Today, logistics as the science and industry of cross-border transportation of mainly industrial products drives “revolutions” from energy to retail. As most world economies continue to accelerate their involvement with economic globalization, logistics continue to take over local economies in many regions around the world.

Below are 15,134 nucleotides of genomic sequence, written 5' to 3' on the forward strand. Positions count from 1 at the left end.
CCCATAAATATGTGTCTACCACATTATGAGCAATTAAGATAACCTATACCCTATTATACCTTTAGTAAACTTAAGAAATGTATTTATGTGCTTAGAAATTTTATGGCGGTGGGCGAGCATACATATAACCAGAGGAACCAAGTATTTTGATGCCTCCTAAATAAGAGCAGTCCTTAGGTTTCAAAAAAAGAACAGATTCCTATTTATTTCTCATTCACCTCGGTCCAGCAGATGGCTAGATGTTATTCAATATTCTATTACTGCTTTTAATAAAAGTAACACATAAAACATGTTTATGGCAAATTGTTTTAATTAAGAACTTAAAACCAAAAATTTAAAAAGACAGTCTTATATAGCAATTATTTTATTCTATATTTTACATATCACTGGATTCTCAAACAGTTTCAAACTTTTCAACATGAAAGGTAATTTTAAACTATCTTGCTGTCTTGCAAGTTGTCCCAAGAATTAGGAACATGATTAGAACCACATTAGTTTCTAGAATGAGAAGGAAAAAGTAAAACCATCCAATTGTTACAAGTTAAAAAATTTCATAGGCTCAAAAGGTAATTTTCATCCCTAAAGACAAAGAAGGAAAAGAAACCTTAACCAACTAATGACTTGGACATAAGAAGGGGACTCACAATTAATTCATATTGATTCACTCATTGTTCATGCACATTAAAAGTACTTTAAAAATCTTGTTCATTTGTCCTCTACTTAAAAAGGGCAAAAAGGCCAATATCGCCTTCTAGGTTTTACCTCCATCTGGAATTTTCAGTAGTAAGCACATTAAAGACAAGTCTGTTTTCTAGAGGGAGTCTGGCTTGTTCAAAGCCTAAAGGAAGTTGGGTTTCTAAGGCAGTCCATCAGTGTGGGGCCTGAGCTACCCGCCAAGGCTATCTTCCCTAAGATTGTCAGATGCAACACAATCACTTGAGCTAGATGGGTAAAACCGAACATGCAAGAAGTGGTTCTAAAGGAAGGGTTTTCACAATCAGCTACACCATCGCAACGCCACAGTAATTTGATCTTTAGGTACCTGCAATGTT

Paradoxically, many states and sovereigns around the world are also looking (back) to logistics infrastructure as a panacea to curb the half-century-long devastating effects of deregulation of trade, finance and services on nation-state-centric political economies. One can observe this move both in countries of North America and Europe, where the post-1950s deterioration of public infrastructures has long been a problem. The Right’s recognition of this deterioration was at least partly responsible for carrying it into power, for example, in the U.S., although the Left has also occasionally touted this kind of infrastructure politics. In places like China, or Turkey, a country with which I am more familiar, economic development based on the infrastructure, transport, and construction sectors is much newer. This move toward infrastructure, though, at the same time may reflect the end of sovereign state authority, at least as we know it, and the beginning of a new kind of statecraft. (more…)